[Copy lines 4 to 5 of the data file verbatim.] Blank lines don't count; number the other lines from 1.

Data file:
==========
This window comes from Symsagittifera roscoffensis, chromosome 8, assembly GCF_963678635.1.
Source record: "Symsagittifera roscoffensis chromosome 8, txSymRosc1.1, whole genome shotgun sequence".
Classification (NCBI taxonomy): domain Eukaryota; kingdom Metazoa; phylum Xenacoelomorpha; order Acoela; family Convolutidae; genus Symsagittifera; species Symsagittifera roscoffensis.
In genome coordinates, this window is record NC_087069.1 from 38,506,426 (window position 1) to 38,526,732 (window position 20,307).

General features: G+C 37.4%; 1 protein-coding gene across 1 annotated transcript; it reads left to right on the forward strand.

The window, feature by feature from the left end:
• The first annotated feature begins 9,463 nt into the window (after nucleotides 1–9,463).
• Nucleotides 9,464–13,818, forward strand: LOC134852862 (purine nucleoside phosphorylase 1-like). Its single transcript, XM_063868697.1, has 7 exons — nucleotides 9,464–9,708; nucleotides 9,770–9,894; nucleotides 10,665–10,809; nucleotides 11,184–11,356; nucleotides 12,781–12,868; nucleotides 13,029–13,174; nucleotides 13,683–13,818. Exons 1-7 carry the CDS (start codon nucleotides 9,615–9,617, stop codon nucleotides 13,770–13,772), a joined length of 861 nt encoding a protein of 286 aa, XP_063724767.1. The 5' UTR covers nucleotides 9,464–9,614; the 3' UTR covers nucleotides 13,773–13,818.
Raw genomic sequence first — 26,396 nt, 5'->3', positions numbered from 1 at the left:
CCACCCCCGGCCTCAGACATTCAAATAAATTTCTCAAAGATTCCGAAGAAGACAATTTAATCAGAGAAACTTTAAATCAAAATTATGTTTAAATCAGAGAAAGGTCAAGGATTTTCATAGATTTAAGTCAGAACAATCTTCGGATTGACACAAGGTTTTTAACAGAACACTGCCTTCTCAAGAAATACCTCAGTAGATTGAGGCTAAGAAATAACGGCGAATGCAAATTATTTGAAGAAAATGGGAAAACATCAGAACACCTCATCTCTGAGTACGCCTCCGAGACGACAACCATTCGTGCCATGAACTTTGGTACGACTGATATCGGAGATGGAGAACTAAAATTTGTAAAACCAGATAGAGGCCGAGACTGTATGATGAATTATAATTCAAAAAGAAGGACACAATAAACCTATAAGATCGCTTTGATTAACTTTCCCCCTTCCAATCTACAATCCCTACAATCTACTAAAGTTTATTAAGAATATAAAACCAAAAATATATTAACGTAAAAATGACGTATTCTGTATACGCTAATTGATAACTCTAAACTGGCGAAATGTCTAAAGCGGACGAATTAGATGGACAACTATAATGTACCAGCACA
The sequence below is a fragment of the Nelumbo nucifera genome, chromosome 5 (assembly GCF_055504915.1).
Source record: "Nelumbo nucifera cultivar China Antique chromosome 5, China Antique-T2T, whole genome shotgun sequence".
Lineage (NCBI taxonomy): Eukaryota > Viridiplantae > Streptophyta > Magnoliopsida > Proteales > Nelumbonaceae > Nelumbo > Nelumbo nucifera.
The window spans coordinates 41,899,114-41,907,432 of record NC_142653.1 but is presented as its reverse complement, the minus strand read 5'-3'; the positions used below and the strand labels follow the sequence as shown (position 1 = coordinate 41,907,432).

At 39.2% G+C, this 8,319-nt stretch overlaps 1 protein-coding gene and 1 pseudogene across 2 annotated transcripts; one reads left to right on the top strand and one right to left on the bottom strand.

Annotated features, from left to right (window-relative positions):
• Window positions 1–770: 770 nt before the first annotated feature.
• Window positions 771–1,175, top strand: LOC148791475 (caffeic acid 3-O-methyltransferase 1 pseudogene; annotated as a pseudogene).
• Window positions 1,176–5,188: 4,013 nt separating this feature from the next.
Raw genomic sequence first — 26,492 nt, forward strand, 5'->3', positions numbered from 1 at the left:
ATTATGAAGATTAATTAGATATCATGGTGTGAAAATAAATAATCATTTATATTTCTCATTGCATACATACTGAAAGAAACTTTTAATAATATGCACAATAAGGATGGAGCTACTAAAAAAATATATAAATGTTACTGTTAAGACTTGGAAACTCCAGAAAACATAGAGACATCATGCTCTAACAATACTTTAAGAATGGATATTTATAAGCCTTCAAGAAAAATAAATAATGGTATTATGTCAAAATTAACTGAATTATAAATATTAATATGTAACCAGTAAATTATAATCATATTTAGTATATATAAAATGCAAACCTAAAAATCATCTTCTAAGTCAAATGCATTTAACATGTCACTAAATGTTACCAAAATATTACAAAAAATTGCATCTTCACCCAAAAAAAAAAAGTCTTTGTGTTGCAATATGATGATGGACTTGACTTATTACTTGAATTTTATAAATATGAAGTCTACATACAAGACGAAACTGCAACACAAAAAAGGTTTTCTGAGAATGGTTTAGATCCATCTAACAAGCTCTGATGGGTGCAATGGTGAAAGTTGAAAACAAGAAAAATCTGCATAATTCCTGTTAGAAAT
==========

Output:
In genome coordinates, this window is record NC_087069.1 from 38,506,426 (window position 1) to 38,526,732 (window position 20,307).

General features: G+C 37.4%; 1 protein-coding gene across 1 annotated transcript; it reads left to right on the forward strand.